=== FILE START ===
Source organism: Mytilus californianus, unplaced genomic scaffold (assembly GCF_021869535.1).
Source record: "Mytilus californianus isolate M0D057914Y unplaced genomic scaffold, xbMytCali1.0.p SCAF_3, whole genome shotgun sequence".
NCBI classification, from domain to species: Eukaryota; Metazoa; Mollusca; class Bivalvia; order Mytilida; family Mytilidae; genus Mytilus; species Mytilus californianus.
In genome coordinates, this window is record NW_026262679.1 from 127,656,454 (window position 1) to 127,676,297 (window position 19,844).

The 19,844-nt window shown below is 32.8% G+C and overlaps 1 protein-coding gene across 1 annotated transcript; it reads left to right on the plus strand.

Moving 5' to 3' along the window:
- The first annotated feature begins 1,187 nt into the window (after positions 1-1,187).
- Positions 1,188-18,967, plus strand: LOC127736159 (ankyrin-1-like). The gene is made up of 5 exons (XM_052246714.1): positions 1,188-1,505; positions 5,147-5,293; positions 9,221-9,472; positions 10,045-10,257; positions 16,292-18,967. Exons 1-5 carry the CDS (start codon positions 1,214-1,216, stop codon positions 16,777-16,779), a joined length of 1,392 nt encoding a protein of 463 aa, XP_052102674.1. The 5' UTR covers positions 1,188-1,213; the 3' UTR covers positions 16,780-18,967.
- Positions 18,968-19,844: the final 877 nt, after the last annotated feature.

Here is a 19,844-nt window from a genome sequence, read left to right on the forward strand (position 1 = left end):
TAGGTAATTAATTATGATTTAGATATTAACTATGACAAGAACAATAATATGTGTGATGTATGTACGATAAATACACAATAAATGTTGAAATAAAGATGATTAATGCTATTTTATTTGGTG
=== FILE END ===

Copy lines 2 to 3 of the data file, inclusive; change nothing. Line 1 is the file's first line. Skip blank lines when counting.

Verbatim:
Source record: "Mytilus californianus isolate M0D057914Y unplaced genomic scaffold, xbMytCali1.0.p SCAF_3, whole genome shotgun sequence".
NCBI classification, from domain to species: Eukaryota; Metazoa; Mollusca; class Bivalvia; order Mytilida; family Mytilidae; genus Mytilus; species Mytilus californianus.